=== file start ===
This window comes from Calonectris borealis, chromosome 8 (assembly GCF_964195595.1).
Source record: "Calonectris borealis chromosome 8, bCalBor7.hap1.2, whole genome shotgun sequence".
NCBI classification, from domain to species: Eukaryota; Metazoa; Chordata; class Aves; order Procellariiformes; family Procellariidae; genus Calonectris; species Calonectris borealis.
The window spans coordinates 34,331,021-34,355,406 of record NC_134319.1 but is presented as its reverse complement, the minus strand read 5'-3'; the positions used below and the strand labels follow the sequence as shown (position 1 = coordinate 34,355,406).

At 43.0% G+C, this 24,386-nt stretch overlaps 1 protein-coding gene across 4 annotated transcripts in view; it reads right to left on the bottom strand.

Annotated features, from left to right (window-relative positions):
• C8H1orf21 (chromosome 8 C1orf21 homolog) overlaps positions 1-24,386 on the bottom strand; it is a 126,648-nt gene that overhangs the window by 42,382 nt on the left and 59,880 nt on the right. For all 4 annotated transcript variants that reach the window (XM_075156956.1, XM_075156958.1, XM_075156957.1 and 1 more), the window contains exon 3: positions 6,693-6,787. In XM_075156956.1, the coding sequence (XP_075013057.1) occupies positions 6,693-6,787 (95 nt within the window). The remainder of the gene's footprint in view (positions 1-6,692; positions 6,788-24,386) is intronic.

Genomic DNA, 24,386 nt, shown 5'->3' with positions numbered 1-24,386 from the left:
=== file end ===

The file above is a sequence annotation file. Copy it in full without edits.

This window comes from Calonectris borealis, chromosome 8 (assembly GCF_964195595.1).
Source record: "Calonectris borealis chromosome 8, bCalBor7.hap1.2, whole genome shotgun sequence".
NCBI classification, from domain to species: Eukaryota; Metazoa; Chordata; class Aves; order Procellariiformes; family Procellariidae; genus Calonectris; species Calonectris borealis.
The window spans coordinates 34,331,021-34,355,406 of record NC_134319.1 but is presented as its reverse complement, the minus strand read 5'-3'; the positions used below and the strand labels follow the sequence as shown (position 1 = coordinate 34,355,406).

At 43.0% G+C, this 24,386-nt stretch overlaps 1 protein-coding gene across 4 annotated transcripts in view; it reads right to left on the bottom strand.

Annotated features, from left to right (window-relative positions):
• C8H1orf21 (chromosome 8 C1orf21 homolog) overlaps positions 1-24,386 on the bottom strand; it is a 126,648-nt gene that overhangs the window by 42,382 nt on the left and 59,880 nt on the right. For all 4 annotated transcript variants that reach the window (XM_075156956.1, XM_075156958.1, XM_075156957.1 and 1 more), the window contains exon 3: positions 6,693-6,787. In XM_075156956.1, the coding sequence (XP_075013057.1) occupies positions 6,693-6,787 (95 nt within the window). The remainder of the gene's footprint in view (positions 1-6,692; positions 6,788-24,386) is intronic.

Genomic DNA, 24,386 nt, shown 5'->3' with positions numbered 1-24,386 from the left: